It’s camp as you have probably not seen it before.
Even for people steeped in camp history, even for a region as rich in Japanese American history as the Pacific Northwest, the Washington State History Museum exhibit of Issei artist Takuichi Fujii’s work “Witness to Wartime” is a treasure. The exhibit provides a variety of new and moving vistas on both Japanese American art and history in Seattle and Minidoka. Curated by Seattle art historian Barbara Johns and designed by History Museum Director of Audience Engagement MaryMikel Stump, “Witness to Wartime: Witness to Wartime: Rare Issei Portraits of Seattle, Puyallup, Minidoka is a beautiful example of art treated as history, and history treated as art. Many of the works are on view to the public for the first time, and this is the exhibit’s first stop on a nationwide tour—it is not to be missed.
“It’s taken a village,” says Johns, who first encountered Fujii’s work during her doctoral dissertation at the University of Washington. She cites her partnerships with Stump and the History Museum, with the University of Washington Press, with local historian Michael Sullivan, and with Fujii’s grandson Sandy and wife Terry Kita as crucial elements in making this first exhibit a reality.
The Kitas visited the exhibit opening in September, where Sandy Kita showed museum visitors the cardboard box that contained his grandfather’s paintings, stored first in his mother’s house and then in his own house for decades. (Fujii left about half a dozen photos, no other personal papers or correspondence.) A historian of Japanese art, Kita grew up with his grandfather in a Chicago house, then inherited his grandfather’s work after his mother. His wife Terry kept searching for more information about his grandfather and came into contact with Barbara Johns through the Wing Luke Asian Museum, which owns one of Fujii’s paintings. Johns traveled to the East Coast to see what the Kitas had. She was both “astonished” and “elated,” to see the collection she says now in a phone interview. Once she saw it, she knew that it had to be an exhibition. The Kitas agreed.
Takuichi Fujii was an Issei artist and businessman in pre-World War II Seattle. His work is notable for several reasons. He was one of several Issei modernist painters, so his paintings show us Camp Harmony and Minidoka in vibrant color. The diary is itself the most complete account of incarceration from an Issei to date, according to noted historian Roger Daniels in his introduction to Johns’s book. Comparisons might be drawn to Miné Okubo’s graphic novel Citizen 13660, but for sheer volume and completeness, not to mention from an Issei perspective, Fujii’s diary is unmatched. Moreover, the exhibit itself contains many watercolor paintings of camp life—many more than are in the accompanying UW Press book, The Hope of Another Spring (reviewed in this issue). Those who may be accustomed to seeing these scenes in sepia will find the bursts of vivid color startling.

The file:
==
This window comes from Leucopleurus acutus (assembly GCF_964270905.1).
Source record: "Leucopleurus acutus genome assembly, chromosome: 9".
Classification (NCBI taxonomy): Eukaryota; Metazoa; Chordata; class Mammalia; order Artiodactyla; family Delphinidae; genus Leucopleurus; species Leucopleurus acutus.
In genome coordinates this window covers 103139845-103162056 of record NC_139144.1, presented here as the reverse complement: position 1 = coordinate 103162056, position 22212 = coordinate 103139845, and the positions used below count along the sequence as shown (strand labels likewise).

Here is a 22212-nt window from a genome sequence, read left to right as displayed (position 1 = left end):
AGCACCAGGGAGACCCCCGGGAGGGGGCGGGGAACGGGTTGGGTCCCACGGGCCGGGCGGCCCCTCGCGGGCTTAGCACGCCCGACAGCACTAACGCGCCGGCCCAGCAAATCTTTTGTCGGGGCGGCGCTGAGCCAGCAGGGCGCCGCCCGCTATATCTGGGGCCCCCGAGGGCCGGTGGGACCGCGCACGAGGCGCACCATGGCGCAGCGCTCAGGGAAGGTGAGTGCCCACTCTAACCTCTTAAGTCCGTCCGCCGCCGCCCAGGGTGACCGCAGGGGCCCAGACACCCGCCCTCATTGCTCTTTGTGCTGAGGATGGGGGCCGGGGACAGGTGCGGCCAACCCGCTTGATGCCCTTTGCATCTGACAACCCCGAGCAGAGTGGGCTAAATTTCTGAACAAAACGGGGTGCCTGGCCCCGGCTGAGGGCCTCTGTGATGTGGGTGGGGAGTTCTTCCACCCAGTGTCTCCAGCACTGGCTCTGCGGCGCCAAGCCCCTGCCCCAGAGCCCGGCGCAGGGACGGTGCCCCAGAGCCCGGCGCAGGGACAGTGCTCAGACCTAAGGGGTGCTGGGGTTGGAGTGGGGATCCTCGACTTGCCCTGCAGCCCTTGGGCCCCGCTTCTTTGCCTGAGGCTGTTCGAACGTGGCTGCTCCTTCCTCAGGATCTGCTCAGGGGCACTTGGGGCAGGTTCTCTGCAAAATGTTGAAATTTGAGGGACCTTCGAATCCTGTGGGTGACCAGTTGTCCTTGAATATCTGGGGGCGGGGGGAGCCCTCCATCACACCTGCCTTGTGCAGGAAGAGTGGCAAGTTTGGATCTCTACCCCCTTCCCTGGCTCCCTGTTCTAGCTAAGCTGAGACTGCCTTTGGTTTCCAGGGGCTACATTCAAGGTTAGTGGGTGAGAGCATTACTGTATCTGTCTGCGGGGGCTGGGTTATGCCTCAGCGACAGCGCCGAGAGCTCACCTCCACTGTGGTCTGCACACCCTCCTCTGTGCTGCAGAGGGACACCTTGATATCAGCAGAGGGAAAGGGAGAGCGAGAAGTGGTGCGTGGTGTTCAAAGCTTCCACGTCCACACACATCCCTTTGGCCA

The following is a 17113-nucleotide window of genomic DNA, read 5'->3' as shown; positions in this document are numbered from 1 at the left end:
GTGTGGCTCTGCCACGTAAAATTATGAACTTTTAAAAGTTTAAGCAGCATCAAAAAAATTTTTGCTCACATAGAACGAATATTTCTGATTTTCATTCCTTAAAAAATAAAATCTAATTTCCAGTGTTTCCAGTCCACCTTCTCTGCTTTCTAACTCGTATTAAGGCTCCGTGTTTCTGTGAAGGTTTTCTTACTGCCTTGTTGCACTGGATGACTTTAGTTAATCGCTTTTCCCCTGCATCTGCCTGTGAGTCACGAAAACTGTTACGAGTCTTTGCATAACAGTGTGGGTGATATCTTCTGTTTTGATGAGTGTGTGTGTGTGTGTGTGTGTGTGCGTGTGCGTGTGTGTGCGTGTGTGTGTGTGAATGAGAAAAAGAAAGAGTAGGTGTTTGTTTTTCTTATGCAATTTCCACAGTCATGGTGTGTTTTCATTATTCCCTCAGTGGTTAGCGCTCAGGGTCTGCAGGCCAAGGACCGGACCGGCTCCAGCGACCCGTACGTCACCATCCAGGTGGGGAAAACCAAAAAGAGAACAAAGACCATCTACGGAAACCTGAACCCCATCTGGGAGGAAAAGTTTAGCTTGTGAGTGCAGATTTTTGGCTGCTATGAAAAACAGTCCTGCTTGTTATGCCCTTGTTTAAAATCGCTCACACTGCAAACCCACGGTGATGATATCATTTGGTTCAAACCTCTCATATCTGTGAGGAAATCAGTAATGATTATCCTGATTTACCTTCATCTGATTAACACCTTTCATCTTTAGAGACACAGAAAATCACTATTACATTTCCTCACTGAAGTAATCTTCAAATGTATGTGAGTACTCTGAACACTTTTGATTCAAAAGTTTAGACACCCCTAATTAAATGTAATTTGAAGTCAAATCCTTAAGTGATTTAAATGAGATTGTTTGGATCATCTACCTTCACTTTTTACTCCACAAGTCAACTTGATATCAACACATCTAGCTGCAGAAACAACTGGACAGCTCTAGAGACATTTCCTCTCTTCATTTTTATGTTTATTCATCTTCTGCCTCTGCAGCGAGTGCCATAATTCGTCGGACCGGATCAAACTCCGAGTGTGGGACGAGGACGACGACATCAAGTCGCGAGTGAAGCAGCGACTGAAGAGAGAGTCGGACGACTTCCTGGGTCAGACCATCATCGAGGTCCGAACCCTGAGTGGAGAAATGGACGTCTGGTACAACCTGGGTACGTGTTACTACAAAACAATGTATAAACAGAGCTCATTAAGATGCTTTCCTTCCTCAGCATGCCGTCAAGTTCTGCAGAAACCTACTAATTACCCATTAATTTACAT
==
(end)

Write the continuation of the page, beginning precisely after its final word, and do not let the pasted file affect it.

Fujii’s self-portraits, both as watercolor paintings and as pages within his sketch diary, are moving. Some of the paintings are on corrugated cardboard, which Johns believes (but has been unable to prove) means they were produced in camp, at around the same time as other work that Fujii has done on the same medium. Fujii’s modernist perspectives on wartime Seattle, Camp Harmony, and Minidoka as well as his repeated sketches of the “Instructions to Persons Of Japanese Ancestry” poster on a country fence are also included.
Two small galleries at the History Museum contain “Witness to Wartime” in its current phase. Both have walls painted in a vibrant grayish blue which beautifully complements the simple light wooden frames that Johns and Stump have chosen to mount Fujii’s artwork. The galleries are small, but so are many of the paintings and the sketches selected from Fujii’s diary, which he titled, “MINIDOKA XX.” The exhibit occupies two small galleries in the History Museum. In the left-hand room, Johns introduces us to Fujii through a series of watercolor paintings, including some wood carvings, a self-portrait, and a portrait of a “high school girl” (one of Fujii’s daughters). The right-hand room is a larger room: one with the portfolio which contained the paintings, selected pages from the diary, and more watercolor paintings. The room also includes a digital version of the nearly 400-page diary that viewers can scroll through, complete with Fujii’s handwritten captions in Japanese. The scale of the galleries is intentional, according to History Museum staff member MaryMikel Stump, who worked closely with Johns to mount the exhibit. “We both felt that the intimacy of the smaller galleries was right for Fujii’s work and the content of exhibition. The spaces, due to their scale, have a sense of confinement to them.” The smaller scale of the galleries also allows viewers to see the the work up close, which Stump calls “intimate” and “immediate.”
Johns hopes that Fujii’s vibrant, extensive and closeup views of incarceration will educate people around the country about the reality of Japanese American incarceration. “Many people still may not know [that camp] happened,” she says. “And the more we know about it, the better we understand the vulnerability of people in this situation.”
‘Witness to Wartime: The Painted Diaries of Takuichi Fujii’ is at the Washington State History Museum (1911 Pacific Avenue, Tacoma) through January 1, 2018, The museum is open Tuesday–Sunday from 10:00 a.m. to 5:00 p.m. For more information, visit www.washingtonhistory.org.